Historian Ramachandra Guha, who also takes an intense interest in the environment and cricket, told the audience he had not met His Holiness before. However, growing up in Dehra Dun, with its strong Tibetan presence, he has long been aware of him. He reported Ramachandra Gandhi’s pointing out to him how His Holiness is in perfect alignment with Mahatma Gandhi because of his absolute commitment to non-violence, his deep concern to foster inter-religious dialogue and the importance of pluralism and because of his love for all creatures. Guha noted he is also like Gandhi in his mischief and humour reporting an incident over lunch when someone asked, “Don’t you remember, we met when you came to visit Mother Teresa in Calcutta?” and His Holiness replied, “Well, I don’t remember you, but I remember Mother Teresa.”
Scholar and senior Indian politician, Dr Karan Singh recalled that in 1956, in the company of Pandit Nehru, Zhou Enlai first introduced him to His Holiness and the Panchen Rinpoche. He praised several of His Holiness’s qualities. His equanimity, which means that whatever happens he retains his sense of joy and the charismatic leadership with which he has kept the Tibetan community together despite great odds. Observing that His Holiness has been giving blessings all his life, Dr Karan Singh said that as his older friend he would like to offer some blessings in return and recited a verse, first in English,
May Mahalaxmi reside in your house,
May Sarasvati reside in your voice,
May your fame spread from country to country like the full moon,
May you be surrounded by followers for a hundred years,
and then in resonant Sanskrit.
National Convener of the Core Group for the Tibetan Cause, RK Kirmey, an Arunachali politician, suggested that India should support the cause of Tibet in order that His Holiness can return there in his lifetime. He prayed that he may continue to live long and in the best of health.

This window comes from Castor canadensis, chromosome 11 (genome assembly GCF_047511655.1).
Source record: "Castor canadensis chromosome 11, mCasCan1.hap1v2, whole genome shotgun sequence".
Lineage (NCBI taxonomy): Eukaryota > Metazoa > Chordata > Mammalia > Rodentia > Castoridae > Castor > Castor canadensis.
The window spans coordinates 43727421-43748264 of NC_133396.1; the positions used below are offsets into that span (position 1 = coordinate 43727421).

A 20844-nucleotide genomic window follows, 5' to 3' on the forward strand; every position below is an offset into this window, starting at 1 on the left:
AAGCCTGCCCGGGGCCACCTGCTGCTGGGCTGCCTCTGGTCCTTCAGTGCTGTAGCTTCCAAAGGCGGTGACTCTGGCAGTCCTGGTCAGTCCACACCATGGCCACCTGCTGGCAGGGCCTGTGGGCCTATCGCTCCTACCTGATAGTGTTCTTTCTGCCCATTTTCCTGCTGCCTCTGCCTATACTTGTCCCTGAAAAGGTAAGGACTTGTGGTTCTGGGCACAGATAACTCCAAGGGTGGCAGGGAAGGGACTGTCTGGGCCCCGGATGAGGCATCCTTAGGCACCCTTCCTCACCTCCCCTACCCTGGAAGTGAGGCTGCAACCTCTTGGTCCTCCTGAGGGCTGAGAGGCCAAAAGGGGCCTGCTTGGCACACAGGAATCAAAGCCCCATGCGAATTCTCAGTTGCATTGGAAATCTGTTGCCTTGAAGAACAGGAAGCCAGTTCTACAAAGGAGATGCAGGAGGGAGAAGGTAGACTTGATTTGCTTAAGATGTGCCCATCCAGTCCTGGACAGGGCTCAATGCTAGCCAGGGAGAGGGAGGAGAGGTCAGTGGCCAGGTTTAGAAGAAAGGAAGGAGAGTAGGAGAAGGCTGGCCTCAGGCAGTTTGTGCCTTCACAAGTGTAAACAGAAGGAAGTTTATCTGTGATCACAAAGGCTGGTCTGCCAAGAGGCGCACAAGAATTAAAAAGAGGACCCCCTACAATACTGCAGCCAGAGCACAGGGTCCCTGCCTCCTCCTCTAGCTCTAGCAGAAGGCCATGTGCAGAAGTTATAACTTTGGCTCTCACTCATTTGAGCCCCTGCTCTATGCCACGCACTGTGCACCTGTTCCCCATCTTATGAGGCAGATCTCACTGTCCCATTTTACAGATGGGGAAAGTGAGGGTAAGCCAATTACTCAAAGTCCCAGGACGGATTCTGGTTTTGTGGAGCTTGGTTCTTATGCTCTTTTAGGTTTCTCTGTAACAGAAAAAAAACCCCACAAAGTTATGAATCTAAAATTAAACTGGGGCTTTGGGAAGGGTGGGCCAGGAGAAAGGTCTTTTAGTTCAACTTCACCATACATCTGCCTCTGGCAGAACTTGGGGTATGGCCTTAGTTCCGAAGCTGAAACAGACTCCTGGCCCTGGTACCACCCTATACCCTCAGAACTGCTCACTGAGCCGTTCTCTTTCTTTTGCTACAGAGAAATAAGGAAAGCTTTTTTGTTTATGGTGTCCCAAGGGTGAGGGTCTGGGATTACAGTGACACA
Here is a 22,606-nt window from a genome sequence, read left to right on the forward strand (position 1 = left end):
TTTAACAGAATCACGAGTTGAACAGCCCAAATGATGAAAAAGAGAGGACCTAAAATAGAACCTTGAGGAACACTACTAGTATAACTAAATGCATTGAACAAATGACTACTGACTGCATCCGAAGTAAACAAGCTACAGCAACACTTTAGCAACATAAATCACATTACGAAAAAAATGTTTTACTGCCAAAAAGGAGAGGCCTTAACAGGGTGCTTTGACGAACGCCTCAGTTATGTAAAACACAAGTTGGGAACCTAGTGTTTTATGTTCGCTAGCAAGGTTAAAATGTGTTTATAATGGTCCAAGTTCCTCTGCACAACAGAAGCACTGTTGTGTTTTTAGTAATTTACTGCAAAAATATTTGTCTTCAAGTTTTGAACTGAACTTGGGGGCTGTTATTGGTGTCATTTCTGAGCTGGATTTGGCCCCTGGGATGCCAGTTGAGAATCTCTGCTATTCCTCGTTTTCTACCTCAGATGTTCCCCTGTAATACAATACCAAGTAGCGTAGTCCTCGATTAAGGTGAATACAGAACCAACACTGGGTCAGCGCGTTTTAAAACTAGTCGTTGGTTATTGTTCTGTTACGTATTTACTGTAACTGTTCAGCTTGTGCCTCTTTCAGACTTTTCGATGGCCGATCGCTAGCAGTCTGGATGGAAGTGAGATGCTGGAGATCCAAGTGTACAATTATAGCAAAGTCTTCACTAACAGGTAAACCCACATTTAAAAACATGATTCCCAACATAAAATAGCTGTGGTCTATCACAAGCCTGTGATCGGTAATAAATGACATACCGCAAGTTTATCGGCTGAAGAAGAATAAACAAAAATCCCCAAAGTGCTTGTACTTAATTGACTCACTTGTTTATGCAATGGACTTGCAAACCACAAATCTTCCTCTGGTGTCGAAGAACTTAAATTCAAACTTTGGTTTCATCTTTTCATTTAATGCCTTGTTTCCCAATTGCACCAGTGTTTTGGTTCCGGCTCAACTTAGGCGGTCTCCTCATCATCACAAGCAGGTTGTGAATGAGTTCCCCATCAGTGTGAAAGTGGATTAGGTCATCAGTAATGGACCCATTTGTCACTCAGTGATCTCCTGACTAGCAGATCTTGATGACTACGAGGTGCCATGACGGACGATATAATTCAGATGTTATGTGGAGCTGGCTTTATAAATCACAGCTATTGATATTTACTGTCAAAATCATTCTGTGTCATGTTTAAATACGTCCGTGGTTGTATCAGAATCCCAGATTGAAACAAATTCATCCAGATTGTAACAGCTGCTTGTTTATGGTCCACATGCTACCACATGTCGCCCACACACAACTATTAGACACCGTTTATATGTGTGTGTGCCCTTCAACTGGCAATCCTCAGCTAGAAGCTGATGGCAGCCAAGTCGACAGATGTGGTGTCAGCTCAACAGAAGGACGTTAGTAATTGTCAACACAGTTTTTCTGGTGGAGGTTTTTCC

When everyone returned after a short break for tea, they were regaled by Sarod virtuoso, Ustad Amjad Ali Khan and his sons, playing Raag Shanti. A mesmerizing performance attracted hearty applause.
Distinguished jurist Fali Nariman observed two things about His Holiness, one, that he takes himself lightly and two, that he bears no enmity to anyone. He reported Bishop Desmond Tutu asking several years ago in London why people like Gandhi, His Holiness and Mandela are so popular. In answer to his own question he said, “Because all of us have an instinct for goodness. We recognise it when we see it.”
Scholar and present Lt Governor of Delhi, Najeeb Jung remarked that in traditional India, people thought of the land as enriched by the presence of rishis. He asserted that like Gandhi by his firmly upholding the cause of peace, His Holiness has made the country a better place. Former Finance Minister P Chidambaram expressed admiration for His Holiness’s description of himself:
“I’m a simple human being, a citizen of Tibet, who chose to be a Buddhist monk.”
At a time when there are 60 million displaced people in the world, His Holiness represents a group of such people and he constantly rekindles their hope with the determined advice that one day justice will prevail.